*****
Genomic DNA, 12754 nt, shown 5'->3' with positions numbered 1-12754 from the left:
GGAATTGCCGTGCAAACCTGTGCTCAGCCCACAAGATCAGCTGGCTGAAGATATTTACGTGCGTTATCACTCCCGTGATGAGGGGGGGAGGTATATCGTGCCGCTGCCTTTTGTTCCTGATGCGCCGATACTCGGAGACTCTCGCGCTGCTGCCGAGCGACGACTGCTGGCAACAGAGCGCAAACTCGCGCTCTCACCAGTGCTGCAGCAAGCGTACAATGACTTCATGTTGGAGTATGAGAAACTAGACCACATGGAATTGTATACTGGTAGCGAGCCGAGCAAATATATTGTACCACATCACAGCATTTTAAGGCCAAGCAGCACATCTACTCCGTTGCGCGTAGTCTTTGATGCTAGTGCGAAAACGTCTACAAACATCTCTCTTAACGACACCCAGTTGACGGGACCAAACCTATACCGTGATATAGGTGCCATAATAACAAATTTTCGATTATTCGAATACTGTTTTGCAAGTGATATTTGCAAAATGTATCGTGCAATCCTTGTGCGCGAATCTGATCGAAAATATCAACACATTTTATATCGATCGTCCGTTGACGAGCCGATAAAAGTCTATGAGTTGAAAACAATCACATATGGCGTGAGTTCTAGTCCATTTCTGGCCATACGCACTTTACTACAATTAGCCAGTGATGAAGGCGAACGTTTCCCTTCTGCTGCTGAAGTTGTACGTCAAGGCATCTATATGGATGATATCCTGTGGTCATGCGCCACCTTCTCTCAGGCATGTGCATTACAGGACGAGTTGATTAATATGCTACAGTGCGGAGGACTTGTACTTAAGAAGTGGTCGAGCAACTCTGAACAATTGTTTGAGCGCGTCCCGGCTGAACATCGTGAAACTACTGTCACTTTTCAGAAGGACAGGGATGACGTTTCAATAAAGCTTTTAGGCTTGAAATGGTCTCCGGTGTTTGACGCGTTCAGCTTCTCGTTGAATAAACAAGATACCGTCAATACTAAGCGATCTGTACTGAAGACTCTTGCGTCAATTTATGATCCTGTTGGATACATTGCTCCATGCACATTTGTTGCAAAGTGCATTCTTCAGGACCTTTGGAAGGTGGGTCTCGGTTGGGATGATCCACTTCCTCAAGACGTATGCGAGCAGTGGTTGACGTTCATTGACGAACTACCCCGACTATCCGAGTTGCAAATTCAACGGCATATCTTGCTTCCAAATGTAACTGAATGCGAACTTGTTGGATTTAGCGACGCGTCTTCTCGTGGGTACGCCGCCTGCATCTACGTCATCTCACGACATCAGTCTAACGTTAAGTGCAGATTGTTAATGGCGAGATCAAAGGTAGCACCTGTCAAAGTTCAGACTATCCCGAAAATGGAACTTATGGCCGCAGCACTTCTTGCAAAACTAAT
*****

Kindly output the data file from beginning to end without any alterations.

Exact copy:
Genomic DNA, 12754 nt, shown 5'->3' with positions numbered 1-12754 from the left:
GGAATTGCCGTGCAAACCTGTGCTCAGCCCACAAGATCAGCTGGCTGAAGATATTTACGTGCGTTATCACTCCCGTGATGAGGGGGGGAGGTATATCGTGCCGCTGCCTTTTGTTCCTGATGCGCCGATACTCGGAGACTCTCGCGCTGCTGCCGAGCGACGACTGCTGGCAACAGAGCGCAAACTCGCGCTCTCACCAGTGCTGCAGCAAGCGTACAATGACTTCATGTTGGAGTATGAGAAACTAGACCACATGGAATTGTATACTGGTAGCGAGCCGAGCAAATATATTGTACCACATCACAGCATTTTAAGGCCAAGCAGCACATCTACTCCGTTGCGCGTAGTCTTTGATGCTAGTGCGAAAACGTCTACAAACATCTCTCTTAACGACACCCAGTTGACGGGACCAAACCTATACCGTGATATAGGTGCCATAATAACAAATTTTCGATTATTCGAATACTGTTTTGCAAGTGATATTTGCAAAATGTATCGTGCAATCCTTGTGCGCGAATCTGATCGAAAATATCAACACATTTTATATCGATCGTCCGTTGACGAGCCGATAAAAGTCTATGAGTTGAAAACAATCACATATGGCGTGAGTTCTAGTCCATTTCTGGCCATACGCACTTTACTACAATTAGCCAGTGATGAAGGCGAACGTTTCCCTTCTGCTGCTGAAGTTGTACGTCAAGGCATCTATATGGATGATATCCTGTGGTCATGCGCCACCTTCTCTCAGGCATGTGCATTACAGGACGAGTTGATTAATATGCTACAGTGCGGAGGACTTGTACTTAAGAAGTGGTCGAGCAACTCTGAACAATTGTTTGAGCGCGTCCCGGCTGAACATCGTGAAACTACTGTCACTTTTCAGAAGGACAGGGATGACGTTTCAATAAAGCTTTTAGGCTTGAAATGGTCTCCGGTGTTTGACGCGTTCAGCTTCTCGTTGAATAAACAAGATACCGTCAATACTAAGCGATCTGTACTGAAGACTCTTGCGTCAATTTATGATCCTGTTGGATACATTGCTCCATGCACATTTGTTGCAAAGTGCATTCTTCAGGACCTTTGGAAGGTGGGTCTCGGTTGGGATGATCCACTTCCTCAAGACGTATGCGAGCAGTGGTTGACGTTCATTGACGAACTACCCCGACTATCCGAGTTGCAAATTCAACGGCATATCTTGCTTCCAAATGTAACTGAATGCGAACTTGTTGGATTTAGCGACGCGTCTTCTCGTGGGTACGCCGCCTGCATCTACGTCATCTCACGACATCAGTCTAACGTTAAGTGCAGATTGTTAATGGCGAGATCAAAGGTAGCACCTGTCAAAGTTCAGACTATCCCGAAAATGGAACTTATGGCCGCAGCACTTCTTGCAAAACTAAT